How brands can change their assets without losing their identity 

Remember, it’s a corporate guideline, not a rule. Getting creative with your assets can drive results too, says Alex Jenkins

There’s an oft-quoted line about half the money being spent on advertising being wasted, but no one knowing which half. Here’s a suggestion: how about the half that no one can attribute to the correct brand?

The Measure Your Distinctive Assets report from Ehrenberg-Bass cheerfully advises that, ‘For any piece of brand communication to work, people must be able to identify the brand that is being advertised. This is a vital goal of any execution.’

So far, so obvious. Then comes the kicker: ‘Yet figures routinely show that, on average, half the people who see an advertisement fail to correctly identify the brand.’


Obviously the first step to remedying this is to ensure that your visuals are recognisable and linked to your brand, an outcome of using them regularly and consistently. But regularity and consistency aren’t words typically associated with creativity. Quite the opposite. Having rescued brand recognition by sticking unwaveringly to corporate identity guidelines, you could risk failing a more fundamental task: simply getting attention in the first place.

Advertising needs to cut through and to build memory structures…and in that order

Karen Nelson-Field

As UK ad legend Dave Trott is fond of observing, ‘If you don’t have impact, fuck all happens – 90% of advertising fails at impact, it doesn’t even get on the radar.’ But, of course, simply getting attention isn’t enough. Karen Nelson-Field advises that, ‘Advertising needs to cut through and to build memory structures… and in that order.’ Creativity is still a brand’s best shot at getting that impact and cut-through, but it’s the regularity and the consistency that aid with the memory structures.

So do brands have to trade off creativity against the need for visual repetition? Not entirely. There are plenty of brands that have used their iconic assets in creative and attention-grabbing ways. In 2011, Coca-Cola – one of the world’s most visually recognisable brands – drove a 4% increase in volume sales in Australia when it launched its Share a Coke campaign, swapping the brand name for 150 of the most popular people’s names on its cans.

More recently, KFC in the UK turned a PR disaster into an earned-media win by subtly tweaking its logo in a print ad. Following a shortage of chicken in February, the fast-food chain had to close more than 900 outlets. The apologetic ad, created with Mother, London, simply showed an empty chicken bucket with the letters rearranged to spell FCK.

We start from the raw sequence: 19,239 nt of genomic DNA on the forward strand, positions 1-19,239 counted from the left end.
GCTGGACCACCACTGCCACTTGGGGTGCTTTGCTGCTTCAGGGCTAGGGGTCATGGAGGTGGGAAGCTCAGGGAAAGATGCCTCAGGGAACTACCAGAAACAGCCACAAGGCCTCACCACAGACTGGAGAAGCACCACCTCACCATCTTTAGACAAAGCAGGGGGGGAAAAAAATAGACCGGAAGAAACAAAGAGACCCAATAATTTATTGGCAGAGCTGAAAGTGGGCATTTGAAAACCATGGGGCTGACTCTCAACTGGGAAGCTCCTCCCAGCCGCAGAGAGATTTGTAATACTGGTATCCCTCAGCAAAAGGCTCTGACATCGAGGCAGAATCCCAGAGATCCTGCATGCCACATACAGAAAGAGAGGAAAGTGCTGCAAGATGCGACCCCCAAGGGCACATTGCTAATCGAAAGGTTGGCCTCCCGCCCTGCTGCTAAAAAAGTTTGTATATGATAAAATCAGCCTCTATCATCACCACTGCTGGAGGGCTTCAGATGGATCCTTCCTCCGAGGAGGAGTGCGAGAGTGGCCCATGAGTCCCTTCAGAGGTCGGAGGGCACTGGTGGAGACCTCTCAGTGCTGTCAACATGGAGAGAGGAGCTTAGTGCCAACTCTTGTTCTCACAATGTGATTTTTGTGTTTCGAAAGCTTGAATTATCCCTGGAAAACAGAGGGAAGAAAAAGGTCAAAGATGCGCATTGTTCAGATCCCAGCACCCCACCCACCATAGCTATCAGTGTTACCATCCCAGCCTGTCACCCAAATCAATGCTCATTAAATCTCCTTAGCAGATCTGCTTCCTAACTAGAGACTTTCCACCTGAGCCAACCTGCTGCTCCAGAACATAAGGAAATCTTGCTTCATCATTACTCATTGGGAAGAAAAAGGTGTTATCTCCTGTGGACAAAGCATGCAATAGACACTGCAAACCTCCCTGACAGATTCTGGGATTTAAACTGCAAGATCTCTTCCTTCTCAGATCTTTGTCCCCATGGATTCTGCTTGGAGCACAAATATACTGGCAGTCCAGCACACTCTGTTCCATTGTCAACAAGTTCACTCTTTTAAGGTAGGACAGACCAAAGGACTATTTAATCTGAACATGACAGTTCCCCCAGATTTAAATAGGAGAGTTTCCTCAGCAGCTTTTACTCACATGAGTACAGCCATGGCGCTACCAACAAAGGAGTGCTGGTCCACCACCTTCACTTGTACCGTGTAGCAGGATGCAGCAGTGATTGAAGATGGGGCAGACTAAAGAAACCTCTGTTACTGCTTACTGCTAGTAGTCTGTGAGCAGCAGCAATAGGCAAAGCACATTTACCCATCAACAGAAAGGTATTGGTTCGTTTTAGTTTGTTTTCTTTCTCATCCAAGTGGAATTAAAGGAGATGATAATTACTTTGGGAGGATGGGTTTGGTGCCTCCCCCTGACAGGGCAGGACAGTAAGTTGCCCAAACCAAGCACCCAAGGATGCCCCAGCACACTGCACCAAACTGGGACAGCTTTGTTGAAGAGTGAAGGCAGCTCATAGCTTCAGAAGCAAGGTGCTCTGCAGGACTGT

Despite only running once in two newspapers, the ad generated more than 1 billion impressions. Meg Farren, KFC CMO for UK & Ireland, told Contagious, ‘In being so bold with our creative, the ad was shareable, both in social and by news media commenting. We didn’t post the FCK ad on any of our official channels, so that reach was 100% organic.’

In fact, the fast-food category seems to be leading the way when it comes to such playful use of iconic assets. McDonald’s in Canada, with agency Cossette, Toronto, won the Grand Prix in Outdoor at this year’s Cannes Lions with its Follow the Arches campaign. By showing just a portion of its famous golden arches logo, the highway billboards clearly indicated to drivers where the nearest McDonald’s was in a way that was instantly recognisable as the brand.

Speaking at the press conference, Outdoor jury president Chris Garbutt observed: ‘McDonald’s took something and reframed it… It’s iconic. It’s confident.’

Meanwhile, McDonald’s found another of its distinctive assets on the receiving end of some guerilla appropriation. Last Halloween saw Burger King take a swing at Ronald McDonald himself with Scary Clown Night. With 2017’s film adaptation of Stephen King’s It driving sales of creepy clown costumes, Lola MullenLowe Madrid’s campaign rewarded people with a free Whopper if they came to BK restaurants dressed up as clowns. While the campaign potentially risked reminding people of the brand’s main competitor, in reality the stunt proved to be a kind of marketing martial art, using McDonald’s famous trademark against it.

The key to the success of these campaigns is their balance. All of these brands have spent years building up visual recognition. Coca-Cola has used its trademark red since the 1890s and the company’s website boasts: ‘Consumers almost universally identify the very sight of red and white with Coca-Cola as it is standard on vending machines, signage, vehicles, dispensers, coolers and packaging.’ And that’s the point. Years of consistency across multiple touchpoints earns brands the right to be more creative with their assets.

The trick is in retaining enough that is recognisable while exploring how to use that powerfully to create impact and gain attention.

Byron Sharp’s bible of marketing, How Brands Grow, advises that, ‘Distinctive assets represent a considerable competitive advantage to brands.’ It’s easy to interpret that purely on the building-memory-structures side of the brand growth equation. Just don’t lose sight of their creative potential too.

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